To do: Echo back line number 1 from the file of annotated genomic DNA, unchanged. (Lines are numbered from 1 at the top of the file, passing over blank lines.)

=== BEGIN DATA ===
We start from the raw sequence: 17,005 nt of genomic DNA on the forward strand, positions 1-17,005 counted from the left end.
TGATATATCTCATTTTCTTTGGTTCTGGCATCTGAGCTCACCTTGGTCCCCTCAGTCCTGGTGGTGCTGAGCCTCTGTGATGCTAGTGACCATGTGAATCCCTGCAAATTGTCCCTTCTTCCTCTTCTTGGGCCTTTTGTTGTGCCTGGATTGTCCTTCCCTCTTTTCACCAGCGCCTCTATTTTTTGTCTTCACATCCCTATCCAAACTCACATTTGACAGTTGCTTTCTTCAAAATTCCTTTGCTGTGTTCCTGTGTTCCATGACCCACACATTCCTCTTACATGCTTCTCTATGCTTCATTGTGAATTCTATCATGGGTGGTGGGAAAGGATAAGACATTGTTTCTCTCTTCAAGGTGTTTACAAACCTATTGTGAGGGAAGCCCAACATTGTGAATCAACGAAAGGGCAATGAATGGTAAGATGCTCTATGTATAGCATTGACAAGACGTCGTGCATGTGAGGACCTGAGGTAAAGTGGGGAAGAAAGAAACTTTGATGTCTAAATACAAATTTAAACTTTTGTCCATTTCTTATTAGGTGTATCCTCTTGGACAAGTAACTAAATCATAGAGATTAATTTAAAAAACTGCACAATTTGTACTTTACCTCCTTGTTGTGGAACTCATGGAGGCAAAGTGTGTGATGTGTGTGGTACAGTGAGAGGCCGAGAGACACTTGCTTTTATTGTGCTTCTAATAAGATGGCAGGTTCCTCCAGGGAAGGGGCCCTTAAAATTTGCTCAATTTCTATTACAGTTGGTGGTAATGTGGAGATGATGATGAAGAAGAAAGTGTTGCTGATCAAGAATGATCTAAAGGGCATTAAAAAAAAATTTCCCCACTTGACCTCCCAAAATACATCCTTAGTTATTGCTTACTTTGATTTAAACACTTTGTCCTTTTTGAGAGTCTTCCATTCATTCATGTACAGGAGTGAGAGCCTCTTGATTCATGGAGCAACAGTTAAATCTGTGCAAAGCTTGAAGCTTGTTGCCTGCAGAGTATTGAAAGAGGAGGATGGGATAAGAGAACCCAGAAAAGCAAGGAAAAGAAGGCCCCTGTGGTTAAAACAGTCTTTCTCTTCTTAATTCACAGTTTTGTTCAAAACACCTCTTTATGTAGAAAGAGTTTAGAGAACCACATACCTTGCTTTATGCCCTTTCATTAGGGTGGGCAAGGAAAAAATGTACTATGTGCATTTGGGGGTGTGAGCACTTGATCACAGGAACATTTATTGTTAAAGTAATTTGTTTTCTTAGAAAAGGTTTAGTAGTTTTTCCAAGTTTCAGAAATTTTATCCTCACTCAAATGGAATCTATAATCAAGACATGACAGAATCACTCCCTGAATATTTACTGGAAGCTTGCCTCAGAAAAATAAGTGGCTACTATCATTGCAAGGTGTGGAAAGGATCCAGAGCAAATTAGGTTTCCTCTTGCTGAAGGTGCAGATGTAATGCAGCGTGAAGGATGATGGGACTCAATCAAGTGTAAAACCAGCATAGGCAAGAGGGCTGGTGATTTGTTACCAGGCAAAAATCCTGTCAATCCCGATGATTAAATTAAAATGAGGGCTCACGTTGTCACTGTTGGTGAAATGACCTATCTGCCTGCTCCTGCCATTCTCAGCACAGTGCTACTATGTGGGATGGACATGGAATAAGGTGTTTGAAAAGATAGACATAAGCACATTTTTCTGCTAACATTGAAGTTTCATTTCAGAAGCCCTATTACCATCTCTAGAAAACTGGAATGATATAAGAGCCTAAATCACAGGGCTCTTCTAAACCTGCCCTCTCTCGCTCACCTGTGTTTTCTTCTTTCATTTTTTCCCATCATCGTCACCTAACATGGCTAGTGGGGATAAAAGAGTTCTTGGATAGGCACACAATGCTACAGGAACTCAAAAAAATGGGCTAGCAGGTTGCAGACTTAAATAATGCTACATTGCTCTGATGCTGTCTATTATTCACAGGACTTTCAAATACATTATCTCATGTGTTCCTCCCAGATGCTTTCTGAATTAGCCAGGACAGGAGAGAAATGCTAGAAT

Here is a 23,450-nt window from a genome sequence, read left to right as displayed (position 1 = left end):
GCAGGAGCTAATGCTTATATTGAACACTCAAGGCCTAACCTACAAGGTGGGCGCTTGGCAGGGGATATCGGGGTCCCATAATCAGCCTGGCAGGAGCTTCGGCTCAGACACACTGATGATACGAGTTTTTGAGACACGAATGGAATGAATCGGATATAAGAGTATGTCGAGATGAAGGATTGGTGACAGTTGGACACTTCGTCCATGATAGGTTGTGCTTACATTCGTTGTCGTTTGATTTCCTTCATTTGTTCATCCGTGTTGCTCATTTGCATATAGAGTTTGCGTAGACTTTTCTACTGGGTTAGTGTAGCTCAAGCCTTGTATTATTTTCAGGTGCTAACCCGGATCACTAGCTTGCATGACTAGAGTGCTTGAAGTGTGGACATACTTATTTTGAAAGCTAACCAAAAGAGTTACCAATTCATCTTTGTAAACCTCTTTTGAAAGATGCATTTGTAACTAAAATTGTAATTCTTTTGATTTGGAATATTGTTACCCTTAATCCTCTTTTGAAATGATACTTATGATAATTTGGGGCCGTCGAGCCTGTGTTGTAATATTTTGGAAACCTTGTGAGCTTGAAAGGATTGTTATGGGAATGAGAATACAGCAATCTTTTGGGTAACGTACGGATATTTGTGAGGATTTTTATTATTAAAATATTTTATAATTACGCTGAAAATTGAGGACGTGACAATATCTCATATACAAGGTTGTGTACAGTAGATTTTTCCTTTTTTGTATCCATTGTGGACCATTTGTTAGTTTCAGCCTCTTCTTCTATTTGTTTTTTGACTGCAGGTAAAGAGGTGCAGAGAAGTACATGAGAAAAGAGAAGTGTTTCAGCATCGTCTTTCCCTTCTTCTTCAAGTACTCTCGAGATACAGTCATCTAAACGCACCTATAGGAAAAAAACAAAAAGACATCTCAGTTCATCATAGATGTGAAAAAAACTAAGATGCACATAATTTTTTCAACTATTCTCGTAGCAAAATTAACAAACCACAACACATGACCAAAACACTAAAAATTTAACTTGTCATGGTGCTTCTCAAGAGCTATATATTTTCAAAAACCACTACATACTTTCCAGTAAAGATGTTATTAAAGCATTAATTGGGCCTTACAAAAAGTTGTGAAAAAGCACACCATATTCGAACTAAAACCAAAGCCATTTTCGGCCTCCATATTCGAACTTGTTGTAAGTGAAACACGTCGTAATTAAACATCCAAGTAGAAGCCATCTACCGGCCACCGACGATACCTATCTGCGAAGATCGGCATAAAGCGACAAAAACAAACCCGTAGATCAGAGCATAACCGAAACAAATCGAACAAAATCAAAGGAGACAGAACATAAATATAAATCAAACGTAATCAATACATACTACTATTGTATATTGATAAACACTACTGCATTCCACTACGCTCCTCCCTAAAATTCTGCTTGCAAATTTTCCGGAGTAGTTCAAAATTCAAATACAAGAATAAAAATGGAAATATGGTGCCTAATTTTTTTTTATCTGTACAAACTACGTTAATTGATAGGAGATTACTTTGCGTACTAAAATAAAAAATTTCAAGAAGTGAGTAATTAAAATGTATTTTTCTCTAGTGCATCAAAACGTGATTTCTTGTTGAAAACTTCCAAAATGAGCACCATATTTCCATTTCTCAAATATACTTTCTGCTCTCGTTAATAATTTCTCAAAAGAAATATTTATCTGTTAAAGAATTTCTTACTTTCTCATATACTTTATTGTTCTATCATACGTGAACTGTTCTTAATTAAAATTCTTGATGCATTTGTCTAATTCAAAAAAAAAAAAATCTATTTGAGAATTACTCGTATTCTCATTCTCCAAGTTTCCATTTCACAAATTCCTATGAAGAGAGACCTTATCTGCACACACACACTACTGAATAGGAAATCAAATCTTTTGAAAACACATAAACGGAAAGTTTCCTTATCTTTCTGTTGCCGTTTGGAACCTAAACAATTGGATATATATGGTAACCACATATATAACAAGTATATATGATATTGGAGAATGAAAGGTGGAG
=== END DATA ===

We start from the raw sequence: 17,005 nt of genomic DNA on the forward strand, positions 1-17,005 counted from the left end.